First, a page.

Relationship between mammographic density and the risk of breast cancer in japanese women: a case-control study
- Cite this article as:
- Nagao, Y., Kawaguchi, Y., Sugiyama, Y. et al. Breast Cancer (2003) 10: 228. doi:10.1007/BF02966722
The relationship between mammographic density and the risk of breast cancer was examined in Japanese women. The study was a matched case-control study comparing the mammographic densities of both breast cancer cases and healthy controls.
Materials and Methods
We selected 237 women who were diagnosed with a histologically verified breast cancer, and who underwent surgery at Gihoku General Hospital in Gifu, from January, 1998 to December, 1999. During the time of this study, 3,650 people participated in breast cancer screening with mammography and ultrasound together. We selected 742 women as a control group from the screening participants and matched them by age and the number of deliveries with the cancer patients. The same mammography machine was used for both cases and controls. For evaluation, we used a visual method (Wolfe’s classification) and a computer assisted method to classify the mammograms based on mammographic density.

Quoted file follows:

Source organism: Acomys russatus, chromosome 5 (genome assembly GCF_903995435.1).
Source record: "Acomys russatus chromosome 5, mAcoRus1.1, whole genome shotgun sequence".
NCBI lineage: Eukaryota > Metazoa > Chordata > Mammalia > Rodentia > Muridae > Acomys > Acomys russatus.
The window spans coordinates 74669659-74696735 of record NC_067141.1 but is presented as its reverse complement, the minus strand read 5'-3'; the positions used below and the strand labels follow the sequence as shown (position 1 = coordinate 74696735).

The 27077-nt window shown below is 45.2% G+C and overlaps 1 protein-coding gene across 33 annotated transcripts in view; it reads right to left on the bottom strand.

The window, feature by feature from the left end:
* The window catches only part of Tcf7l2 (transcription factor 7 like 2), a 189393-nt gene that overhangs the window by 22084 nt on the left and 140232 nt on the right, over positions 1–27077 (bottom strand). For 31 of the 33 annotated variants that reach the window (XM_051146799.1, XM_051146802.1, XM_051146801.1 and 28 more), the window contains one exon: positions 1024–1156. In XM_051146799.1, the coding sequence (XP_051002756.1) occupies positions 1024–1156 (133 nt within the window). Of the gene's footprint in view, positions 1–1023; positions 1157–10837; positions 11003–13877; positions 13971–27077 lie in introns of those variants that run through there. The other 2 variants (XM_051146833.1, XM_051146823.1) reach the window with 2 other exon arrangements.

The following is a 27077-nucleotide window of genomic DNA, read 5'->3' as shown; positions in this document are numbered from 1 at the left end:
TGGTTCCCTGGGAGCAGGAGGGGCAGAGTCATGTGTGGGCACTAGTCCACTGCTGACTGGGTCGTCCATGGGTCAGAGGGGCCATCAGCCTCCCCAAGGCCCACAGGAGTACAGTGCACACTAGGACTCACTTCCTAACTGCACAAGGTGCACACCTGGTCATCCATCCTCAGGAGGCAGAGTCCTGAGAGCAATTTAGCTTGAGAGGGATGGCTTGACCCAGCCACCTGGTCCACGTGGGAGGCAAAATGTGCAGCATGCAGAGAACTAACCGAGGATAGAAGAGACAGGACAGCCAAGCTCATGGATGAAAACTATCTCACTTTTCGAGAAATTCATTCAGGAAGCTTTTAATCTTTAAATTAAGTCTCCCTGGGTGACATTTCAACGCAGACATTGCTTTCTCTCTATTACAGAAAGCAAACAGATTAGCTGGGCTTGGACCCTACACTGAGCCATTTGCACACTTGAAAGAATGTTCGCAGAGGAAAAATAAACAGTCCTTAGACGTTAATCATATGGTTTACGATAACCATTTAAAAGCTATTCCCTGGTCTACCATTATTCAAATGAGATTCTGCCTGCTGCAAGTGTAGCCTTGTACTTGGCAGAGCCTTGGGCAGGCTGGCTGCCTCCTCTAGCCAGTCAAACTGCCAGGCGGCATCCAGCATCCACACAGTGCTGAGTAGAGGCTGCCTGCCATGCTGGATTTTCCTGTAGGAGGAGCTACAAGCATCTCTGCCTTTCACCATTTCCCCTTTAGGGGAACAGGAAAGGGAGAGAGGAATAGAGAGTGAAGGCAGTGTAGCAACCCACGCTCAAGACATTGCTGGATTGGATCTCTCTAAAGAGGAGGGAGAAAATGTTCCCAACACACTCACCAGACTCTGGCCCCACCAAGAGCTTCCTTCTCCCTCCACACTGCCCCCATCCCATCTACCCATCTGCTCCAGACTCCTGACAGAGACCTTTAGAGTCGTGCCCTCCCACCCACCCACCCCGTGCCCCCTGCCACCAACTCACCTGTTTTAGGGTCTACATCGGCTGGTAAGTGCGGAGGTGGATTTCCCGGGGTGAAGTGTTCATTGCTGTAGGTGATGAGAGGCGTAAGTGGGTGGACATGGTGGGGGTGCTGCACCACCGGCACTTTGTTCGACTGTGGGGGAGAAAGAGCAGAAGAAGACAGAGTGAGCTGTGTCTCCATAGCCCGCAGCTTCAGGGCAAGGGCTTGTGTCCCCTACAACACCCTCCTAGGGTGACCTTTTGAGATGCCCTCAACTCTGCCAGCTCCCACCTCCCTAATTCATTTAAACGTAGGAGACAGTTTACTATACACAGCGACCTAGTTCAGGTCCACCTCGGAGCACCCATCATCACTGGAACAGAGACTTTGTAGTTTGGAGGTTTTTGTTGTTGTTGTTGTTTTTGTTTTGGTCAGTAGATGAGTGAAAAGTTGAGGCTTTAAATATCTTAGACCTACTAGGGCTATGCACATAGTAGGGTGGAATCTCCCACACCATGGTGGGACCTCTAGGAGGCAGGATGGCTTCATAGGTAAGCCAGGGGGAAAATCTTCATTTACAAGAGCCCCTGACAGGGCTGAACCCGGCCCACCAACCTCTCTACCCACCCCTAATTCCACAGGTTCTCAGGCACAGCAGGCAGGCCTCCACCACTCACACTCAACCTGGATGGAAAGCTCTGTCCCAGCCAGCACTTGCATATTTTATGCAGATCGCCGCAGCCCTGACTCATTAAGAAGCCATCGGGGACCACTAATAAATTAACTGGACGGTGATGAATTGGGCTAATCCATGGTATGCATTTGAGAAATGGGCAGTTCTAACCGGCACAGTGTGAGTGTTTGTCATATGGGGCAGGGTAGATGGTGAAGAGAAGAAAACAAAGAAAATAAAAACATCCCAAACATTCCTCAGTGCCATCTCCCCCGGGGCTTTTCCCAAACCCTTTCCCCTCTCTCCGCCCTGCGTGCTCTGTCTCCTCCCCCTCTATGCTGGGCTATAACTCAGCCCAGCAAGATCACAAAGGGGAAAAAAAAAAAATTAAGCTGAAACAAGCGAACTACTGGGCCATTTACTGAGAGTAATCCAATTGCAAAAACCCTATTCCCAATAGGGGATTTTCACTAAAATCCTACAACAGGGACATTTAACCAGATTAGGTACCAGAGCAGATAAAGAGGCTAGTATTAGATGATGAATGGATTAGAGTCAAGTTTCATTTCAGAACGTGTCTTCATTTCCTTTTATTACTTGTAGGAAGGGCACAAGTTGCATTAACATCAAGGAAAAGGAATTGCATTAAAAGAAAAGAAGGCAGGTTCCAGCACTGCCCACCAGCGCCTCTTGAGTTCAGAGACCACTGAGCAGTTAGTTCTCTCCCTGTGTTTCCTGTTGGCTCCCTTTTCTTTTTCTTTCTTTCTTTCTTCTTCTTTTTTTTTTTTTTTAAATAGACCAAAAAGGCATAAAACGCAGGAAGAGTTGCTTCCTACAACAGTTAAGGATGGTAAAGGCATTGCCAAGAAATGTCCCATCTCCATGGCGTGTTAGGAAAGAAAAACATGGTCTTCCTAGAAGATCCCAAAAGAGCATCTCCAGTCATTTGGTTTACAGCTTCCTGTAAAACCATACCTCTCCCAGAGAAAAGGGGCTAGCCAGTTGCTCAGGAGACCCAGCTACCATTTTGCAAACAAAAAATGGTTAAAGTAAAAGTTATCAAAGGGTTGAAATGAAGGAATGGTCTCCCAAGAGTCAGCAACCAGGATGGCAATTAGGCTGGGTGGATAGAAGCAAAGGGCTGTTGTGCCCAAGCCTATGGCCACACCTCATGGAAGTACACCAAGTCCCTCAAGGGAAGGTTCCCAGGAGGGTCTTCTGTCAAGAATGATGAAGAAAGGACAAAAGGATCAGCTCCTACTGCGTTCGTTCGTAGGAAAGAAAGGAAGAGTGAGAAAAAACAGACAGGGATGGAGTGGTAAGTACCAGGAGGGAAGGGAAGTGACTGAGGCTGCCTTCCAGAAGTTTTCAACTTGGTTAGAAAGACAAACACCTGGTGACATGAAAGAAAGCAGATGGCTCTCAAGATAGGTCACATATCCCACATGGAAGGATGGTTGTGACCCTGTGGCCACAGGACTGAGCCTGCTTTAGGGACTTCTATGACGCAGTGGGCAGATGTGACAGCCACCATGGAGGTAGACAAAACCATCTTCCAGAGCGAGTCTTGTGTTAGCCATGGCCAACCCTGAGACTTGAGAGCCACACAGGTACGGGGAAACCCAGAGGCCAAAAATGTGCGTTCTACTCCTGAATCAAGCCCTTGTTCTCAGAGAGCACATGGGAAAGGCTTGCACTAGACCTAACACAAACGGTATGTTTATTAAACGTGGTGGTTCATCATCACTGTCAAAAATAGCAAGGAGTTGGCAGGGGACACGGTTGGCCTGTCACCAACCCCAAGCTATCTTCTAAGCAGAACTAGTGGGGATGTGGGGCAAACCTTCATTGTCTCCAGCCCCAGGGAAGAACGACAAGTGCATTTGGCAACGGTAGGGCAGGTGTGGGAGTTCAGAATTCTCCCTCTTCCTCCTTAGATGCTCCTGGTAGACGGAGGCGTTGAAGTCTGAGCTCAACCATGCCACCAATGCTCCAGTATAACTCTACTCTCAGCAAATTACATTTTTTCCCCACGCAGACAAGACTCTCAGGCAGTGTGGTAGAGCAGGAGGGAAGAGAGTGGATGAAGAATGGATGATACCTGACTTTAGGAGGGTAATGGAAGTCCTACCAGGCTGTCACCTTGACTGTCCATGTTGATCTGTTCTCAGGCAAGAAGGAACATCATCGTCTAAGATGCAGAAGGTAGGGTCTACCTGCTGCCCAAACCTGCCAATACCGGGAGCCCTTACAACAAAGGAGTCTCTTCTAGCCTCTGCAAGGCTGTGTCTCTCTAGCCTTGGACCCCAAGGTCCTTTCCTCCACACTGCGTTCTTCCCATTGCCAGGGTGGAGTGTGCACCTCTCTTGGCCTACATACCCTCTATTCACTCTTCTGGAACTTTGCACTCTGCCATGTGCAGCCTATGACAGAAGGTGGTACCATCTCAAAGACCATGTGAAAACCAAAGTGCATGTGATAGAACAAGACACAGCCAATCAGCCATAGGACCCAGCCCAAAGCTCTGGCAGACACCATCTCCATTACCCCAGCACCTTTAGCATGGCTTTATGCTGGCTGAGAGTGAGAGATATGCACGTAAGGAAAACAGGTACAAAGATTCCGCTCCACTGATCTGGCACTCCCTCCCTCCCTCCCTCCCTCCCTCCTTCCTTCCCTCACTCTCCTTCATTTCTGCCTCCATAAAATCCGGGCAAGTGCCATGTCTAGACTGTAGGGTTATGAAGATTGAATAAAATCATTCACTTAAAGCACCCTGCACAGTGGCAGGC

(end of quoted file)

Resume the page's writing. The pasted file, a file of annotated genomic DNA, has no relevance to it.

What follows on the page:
1 According to Wolfe’s classification, the DY group had a significantly increased breast cancer risk compared with the N1 group (Relative risk (RR) = 2.20, 95%confidence interval (95%CI) (1.02-4.77). 2 The group showing a high mammographic density had a significantly increased risk of breast cancer compared with the group with low mammographic density (RR = 2.83, 95%CI = 1.33-5.98) as classified by the computer assisted method.
It is suggested that women with high mammographic densities, classified visually or by computer, have an elevated risk of breast cancer compared with those with low mammographic densities.